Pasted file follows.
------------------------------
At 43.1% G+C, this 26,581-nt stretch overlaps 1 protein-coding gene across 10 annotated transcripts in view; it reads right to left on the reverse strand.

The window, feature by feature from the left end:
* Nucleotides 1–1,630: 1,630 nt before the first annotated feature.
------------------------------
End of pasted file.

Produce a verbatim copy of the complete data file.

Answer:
At 43.1% G+C, this 26,581-nt stretch overlaps 1 protein-coding gene across 10 annotated transcripts in view; it reads right to left on the reverse strand.

The window, feature by feature from the left end:
* Nucleotides 1–1,630: 1,630 nt before the first annotated feature.